Tattoo needles are how you as a tattoo artist are able to put ink into your client’s skin. But not all tattoo needles are made equally, and choosing the wrong ones can make it harder for you to do your best work.
That’s why our professional tattoo artists have put some of the most popular brands of tattoo needles to the test, checking them out for:
Each product featured here has been rigorously tested to give you the practical and trustworthy information you need to make the right choice for your tattooing.
Understanding Tattoo Needles
Before we dive into different tattoo needle brands, it’s important to understand the different styles of needles because the type, size, and configuration of a needle can make a big difference in how the tattoo turns out.
Types of Tattoo Needles
There are several types of tattoo needles, each designed for specific tasks. Round liners (RL) are used for creating line work and fine details, while round shaders (RS) are used for shading in tight areas. Magnums (M1) and curved magnums (M1C) are used for shading and color packing.
The term “needle configuration” refers to whether the needles are arranged on the needle bar in a liner, shader, or mag formation.
Round Liner (RL)
Round Shader (RS)
There are several types of tattoo needles, each designed for specific tasks. Round liners (RL) are used for creating line work and fine details, while round shaders (RS) are used for shading in tight areas. Magnums (M1) and curved magnums (M1C) are used for shading and color packing.The term “needle configuration” refers to whether the needles are arranged on the needle bar in a liner, shader, or mag formation.
In addition to the needle configuration, there’s a few other important things you need to know about a tattoo needle before using it:
The taper of a needle refers to the shape of the needle's point. Short taper (ST) needles deliver more ink and long taper (LT) needles deliver less ink.
How thick the needle is. Needles with a thicker diameter (like a 12-gauge needle) delivers more ink into the skin than a thinner diameter (like a 10 or 8-gauge needle).
How many individual sharps are in the needle. (A 9 round liner has 9 individual sharps that make up the whole needle.)
Understanding these factors is key to selecting the right needles for your work, and you can see each of them right on the box so you know you’re buying the right ones:
How to Choose the Best Tattoo Needles
Choosing the right tattoo needle depends on these factors:
Type of Work
The needle type you use should match the task at hand. Round liner needles are ideal for line work, while shaders and magnums are better for color packing and shading.
The needle's material can affect its durability and performance. Look for needles made of surgical stainless steel (and medical-grade plastic housing for cartridge needles), as they are known for their strength, sharpness, and corrosion resistance.
Tattooing involves breaking the skin, so it's crucial that your needles are sterilized to prevent infections. Always choose pre-sterilized needles. (Sterilization dates as well as a color-coded sterilization indicator should be on the back of each needle.)
Different areas of the world have different rules on whether or not they can label something “sterile.” If you buy tattoo needles off Amazon, they might say they are sterile, even if that’s not the case. Always buy needles directly from reputable tattoo needle suppliers, like Painful Pleasures.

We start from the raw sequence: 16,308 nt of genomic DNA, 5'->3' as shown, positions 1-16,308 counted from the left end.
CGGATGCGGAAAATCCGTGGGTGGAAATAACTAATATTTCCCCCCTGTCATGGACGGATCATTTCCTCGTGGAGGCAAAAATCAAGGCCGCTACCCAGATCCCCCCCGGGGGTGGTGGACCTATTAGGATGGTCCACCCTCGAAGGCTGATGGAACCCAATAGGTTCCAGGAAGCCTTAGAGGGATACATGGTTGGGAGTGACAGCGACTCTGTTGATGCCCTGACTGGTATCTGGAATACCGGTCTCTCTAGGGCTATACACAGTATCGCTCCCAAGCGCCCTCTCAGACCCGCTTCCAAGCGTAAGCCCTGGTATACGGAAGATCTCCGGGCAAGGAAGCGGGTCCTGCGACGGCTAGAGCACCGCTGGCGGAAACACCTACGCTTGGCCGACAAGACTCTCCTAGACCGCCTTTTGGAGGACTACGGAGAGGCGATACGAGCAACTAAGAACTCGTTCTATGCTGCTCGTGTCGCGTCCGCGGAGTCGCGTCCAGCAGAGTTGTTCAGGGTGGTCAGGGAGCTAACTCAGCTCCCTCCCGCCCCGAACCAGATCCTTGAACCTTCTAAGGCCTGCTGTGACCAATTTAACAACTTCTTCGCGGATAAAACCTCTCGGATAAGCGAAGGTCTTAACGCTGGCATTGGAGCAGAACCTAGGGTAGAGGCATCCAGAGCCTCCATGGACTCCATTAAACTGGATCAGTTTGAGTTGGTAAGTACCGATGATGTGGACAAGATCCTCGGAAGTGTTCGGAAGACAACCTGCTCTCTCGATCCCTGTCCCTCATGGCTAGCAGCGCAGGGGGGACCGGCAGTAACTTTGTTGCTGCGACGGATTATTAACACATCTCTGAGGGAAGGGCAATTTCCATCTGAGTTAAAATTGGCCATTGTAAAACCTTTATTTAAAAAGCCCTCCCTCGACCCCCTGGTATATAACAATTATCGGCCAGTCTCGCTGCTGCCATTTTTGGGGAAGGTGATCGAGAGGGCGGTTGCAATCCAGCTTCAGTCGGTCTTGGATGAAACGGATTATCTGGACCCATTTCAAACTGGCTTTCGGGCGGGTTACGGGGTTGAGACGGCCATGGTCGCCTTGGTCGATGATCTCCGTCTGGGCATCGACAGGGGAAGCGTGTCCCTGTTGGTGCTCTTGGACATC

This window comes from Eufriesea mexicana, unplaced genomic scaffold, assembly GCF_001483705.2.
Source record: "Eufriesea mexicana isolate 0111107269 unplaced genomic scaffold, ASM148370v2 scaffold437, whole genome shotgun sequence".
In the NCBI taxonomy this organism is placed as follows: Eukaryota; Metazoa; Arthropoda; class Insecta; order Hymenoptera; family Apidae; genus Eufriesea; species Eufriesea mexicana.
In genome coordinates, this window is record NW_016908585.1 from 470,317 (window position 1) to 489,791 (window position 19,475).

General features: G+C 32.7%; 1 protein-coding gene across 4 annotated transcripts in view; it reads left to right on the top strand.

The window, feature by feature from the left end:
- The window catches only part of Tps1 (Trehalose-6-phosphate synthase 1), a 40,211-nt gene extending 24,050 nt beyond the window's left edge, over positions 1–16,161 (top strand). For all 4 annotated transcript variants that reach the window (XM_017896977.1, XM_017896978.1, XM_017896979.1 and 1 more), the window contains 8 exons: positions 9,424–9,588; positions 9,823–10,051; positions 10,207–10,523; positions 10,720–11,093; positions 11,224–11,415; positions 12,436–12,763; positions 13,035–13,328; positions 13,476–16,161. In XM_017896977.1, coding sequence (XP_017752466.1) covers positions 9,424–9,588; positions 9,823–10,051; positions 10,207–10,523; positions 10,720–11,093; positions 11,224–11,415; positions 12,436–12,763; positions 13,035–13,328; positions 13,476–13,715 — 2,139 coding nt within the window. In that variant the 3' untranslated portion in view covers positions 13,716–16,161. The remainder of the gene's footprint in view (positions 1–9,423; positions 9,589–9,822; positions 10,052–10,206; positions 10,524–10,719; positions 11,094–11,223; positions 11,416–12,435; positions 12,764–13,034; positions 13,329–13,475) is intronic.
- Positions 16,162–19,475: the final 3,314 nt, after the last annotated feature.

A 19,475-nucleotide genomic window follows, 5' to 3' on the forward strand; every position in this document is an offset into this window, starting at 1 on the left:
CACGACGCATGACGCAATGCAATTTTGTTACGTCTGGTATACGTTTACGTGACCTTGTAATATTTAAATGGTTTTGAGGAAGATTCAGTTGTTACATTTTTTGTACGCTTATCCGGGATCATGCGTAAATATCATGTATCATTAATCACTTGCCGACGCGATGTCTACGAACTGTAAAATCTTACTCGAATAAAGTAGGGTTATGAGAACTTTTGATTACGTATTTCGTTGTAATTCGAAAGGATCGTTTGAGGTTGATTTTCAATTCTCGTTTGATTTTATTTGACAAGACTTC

Brands that are well-established and trusted by professional tattoo artists often produce high-quality needles.
Low-quality needles often have too much space between the cartridge and the needle itself, which can make the needle “bounce around” side to side, causing shaky lines. High-quality needles will glide smoothly in and out of the cartridge.
Compatibility: Traditional Tattoo Needles vs. Needle Cartridges
Not all needles are compatible with all tattoo machines. Always make sure the needles you choose will fit your machine.
There are two main types of tattoo needles: traditional needles (that have a long needle bar attached to the sharps that actually pierce the skin) or cartridge needles, which come in a plastic casing.
Coil machines use traditional needles or you can get a needle bar to attach to the grommet of the machine and that needle bar can then press a cartridge needle down.
Rotary machines often come with needle bars that then press the plunger of a cartridge needle down.
In general, pen machines use needle cartridges exclusively. Most standard needle cartridges will fit with most pen machines. (Your machine will say in its description something along the lines of “compatible with most standard cartridge needles.”)
A lot of what you choose to use will come down to your preference as a tattoo artist. Some artists prefer the “old school” traditional needle bars. Other artists like cartridge needles because they are easier to set up, use, and dispose of. (This is why we recommend cartridge needles for new artists - and why our professionals choose cartridge needles themselves.)
The best needle cartridges come with a membrane to prevent ink backflow. This can help keep tattoo machines cleaner. You will still need to use an autoclave on the machine or use a fully-disposable setup, but it is always a good idea to have that extra layer of protection.
Our Tattoo Needle Reviews
Now that you know what makes a great tattoo needle, you're now ready to dive into our in-depth reviews.
These reviews are not just summaries of product features – they're thorough evaluations carried out by our professional tattoo artists. Each needle is tested under real tattooing conditions, examining its performance, durability, and ease of use.
Whether you're a beginner seeking affordable options or a seasoned artist looking for high-end needles, our reviews will help you find the right tool for your work.
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